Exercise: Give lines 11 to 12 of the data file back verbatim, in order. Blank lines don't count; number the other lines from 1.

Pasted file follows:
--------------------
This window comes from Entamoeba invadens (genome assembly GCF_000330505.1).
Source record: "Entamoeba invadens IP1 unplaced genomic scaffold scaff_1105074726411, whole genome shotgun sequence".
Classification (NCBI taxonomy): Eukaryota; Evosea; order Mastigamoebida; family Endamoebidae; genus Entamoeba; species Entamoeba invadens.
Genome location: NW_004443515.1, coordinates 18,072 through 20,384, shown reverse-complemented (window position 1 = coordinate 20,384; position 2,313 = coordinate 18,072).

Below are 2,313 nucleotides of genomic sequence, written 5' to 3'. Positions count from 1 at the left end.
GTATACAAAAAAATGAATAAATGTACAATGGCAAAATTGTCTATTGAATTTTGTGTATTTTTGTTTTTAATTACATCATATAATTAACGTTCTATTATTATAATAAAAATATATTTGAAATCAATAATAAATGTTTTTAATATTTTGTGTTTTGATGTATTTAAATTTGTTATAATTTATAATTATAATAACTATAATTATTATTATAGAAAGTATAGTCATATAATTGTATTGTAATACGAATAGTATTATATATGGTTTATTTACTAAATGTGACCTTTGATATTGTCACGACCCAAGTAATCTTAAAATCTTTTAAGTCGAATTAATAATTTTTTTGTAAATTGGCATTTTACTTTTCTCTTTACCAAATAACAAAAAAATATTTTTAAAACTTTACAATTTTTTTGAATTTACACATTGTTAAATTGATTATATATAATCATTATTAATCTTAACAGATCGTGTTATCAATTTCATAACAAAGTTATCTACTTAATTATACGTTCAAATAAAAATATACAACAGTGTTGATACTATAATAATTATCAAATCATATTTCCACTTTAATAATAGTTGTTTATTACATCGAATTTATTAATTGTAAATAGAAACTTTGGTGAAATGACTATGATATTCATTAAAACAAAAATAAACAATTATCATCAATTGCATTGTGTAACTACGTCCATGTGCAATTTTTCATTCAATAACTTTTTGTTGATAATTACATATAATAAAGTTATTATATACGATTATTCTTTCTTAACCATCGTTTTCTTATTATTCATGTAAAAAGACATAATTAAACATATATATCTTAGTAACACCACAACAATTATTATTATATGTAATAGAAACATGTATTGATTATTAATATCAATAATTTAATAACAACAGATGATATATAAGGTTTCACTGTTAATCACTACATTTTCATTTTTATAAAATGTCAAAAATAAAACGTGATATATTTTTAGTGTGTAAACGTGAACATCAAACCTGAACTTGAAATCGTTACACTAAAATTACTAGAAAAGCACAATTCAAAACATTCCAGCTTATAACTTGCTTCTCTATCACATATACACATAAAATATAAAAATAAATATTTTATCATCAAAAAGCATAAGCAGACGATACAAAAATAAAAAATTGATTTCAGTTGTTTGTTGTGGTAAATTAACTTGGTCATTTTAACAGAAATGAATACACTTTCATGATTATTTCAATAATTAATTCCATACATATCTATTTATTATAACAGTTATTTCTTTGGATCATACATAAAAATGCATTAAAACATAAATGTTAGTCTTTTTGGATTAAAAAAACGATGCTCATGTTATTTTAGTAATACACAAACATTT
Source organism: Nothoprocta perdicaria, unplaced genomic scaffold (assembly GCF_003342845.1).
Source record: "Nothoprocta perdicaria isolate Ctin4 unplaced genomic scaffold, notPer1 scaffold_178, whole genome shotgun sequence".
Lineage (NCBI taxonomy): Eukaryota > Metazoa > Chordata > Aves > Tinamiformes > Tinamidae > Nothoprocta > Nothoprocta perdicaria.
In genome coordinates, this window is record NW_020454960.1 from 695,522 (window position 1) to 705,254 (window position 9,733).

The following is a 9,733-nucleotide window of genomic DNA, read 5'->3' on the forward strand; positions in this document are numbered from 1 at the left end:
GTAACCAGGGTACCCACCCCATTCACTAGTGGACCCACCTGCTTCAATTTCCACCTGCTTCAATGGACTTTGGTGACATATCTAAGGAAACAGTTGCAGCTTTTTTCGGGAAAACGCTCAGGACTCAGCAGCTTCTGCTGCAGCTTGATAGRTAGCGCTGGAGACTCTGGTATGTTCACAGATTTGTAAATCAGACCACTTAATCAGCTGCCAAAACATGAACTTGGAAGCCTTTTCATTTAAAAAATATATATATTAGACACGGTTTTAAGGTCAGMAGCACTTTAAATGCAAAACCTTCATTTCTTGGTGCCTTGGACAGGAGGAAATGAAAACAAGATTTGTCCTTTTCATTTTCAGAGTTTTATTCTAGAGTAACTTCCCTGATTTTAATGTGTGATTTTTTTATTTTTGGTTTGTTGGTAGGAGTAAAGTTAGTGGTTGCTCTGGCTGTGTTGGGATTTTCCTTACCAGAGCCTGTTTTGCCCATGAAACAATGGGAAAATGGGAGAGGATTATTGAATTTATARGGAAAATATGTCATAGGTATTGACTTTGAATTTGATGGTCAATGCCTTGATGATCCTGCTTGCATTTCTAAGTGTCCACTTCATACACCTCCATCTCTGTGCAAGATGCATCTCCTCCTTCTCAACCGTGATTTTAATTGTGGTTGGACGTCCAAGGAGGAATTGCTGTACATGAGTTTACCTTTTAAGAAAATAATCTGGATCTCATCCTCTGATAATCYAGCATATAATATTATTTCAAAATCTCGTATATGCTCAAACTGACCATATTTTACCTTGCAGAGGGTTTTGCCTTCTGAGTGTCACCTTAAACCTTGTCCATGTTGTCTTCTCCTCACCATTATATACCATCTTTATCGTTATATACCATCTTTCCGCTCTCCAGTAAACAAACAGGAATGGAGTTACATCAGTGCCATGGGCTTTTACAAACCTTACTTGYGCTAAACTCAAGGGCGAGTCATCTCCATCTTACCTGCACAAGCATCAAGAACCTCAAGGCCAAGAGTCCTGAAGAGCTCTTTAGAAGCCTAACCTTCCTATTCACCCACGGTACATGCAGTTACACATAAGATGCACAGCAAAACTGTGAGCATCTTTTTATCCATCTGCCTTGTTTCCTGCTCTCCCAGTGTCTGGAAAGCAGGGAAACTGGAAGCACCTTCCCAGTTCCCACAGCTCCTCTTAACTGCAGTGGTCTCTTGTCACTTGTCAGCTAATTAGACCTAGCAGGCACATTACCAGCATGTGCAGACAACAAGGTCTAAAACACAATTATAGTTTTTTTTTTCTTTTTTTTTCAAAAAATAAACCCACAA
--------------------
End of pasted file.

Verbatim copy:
The following is a 9,733-nucleotide window of genomic DNA, read 5'->3' on the forward strand; positions in this document are numbered from 1 at the left end:
GTAACCAGGGTACCCACCCCATTCACTAGTGGACCCACCTGCTTCAATTTCCACCTGCTTCAATGGACTTTGGTGACATATCTAAGGAAACAGTTGCAGCTTTTTTCGGGAAAACGCTCAGGACTCAGCAGCTTCTGCTGCAGCTTGATAGRTAGCGCTGGAGACTCTGGTATGTTCACAGATTTGTAAATCAGACCACTTAATCAGCTGCCAAAACATGAACTTGGAAGCCTTTTCATTTAAAAAATATATATATTAGACACGGTTTTAAGGTCAGMAGCACTTTAAATGCAAAACCTTCATTTCTTGGTGCCTTGGACAGGAGGAAATGAAAACAAGATTTGTCCTTTTCATTTTCAGAGTTTTATTCTAGAGTAACTTCCCTGATTTTAATGTGTGATTTTTTTATTTTTGGTTTGTTGGTAGGAGTAAAGTTAGTGGTTGCTCTGGCTGTGTTGGGATTTTCCTTACCAGAGCCTGTTTTGCCCATGAAACAATGGGAAAATGGGAGAGGATTATTGAATTTATARGGAAAATATGTCATAGGTATTGACTTTGAATTTGATGGTCAATGCCTTGATGATCCTGCTTGCATTTCTAAGTGTCCACTTCATACACCTCCATCTCTGTGCAAGATGCATCTCCTCCTTCTCAACCGTGATTTTAATTGTGGTTGGACGTCCAAGGAGGAATTGCTGTACATGAGTTTACCTTTTAAGAAAATAATCTGGATCTCATCCTCTGATAATCYAGCATATAATATTATTTCAAAATCTCGTATATGCTCAAACTGACCATATTTTACCTTGCAGAGGGTTTTGCCTTCTGAGTGTCACCTTAAACCTTGTCCATGTTGTCTTCTCCTCACCATTATATACCATCTTTATCGTTATATACCATCTTTCCGCTCTCCAGTAAACAAACAGGAATGGAGTTACATCAGTGCCATGGGCTTTTACAAACCTTACTTGYGCTAAACTCAAGGGCGAGTCATCTCCATCTTACCTGCACAAGCATCAAGAACCTCAAGGCCAAGAGTCCTGAAGAGCTCTTTAGAAGCCTAACCTTCCTATTCACCCACGGTACATGCAGTTACACATAAGATGCACAGCAAAACTGTGAGCATCTTTTTATCCATCTGCCTTGTTTCCTGCTCTCCCAGTGTCTGGAAAGCAGGGAAACTGGAAGCACCTTCCCAGTTCCCACAGCTCCTCTTAACTGCAGTGGTCTCTTGTCACTTGTCAGCTAATTAGACCTAGCAGGCACATTACCAGCATGTGCAGACAACAAGGTCTAAAACACAATTATAGTTTTTTTTTTCTTTTTTTTTCAAAAAATAAACCCACAA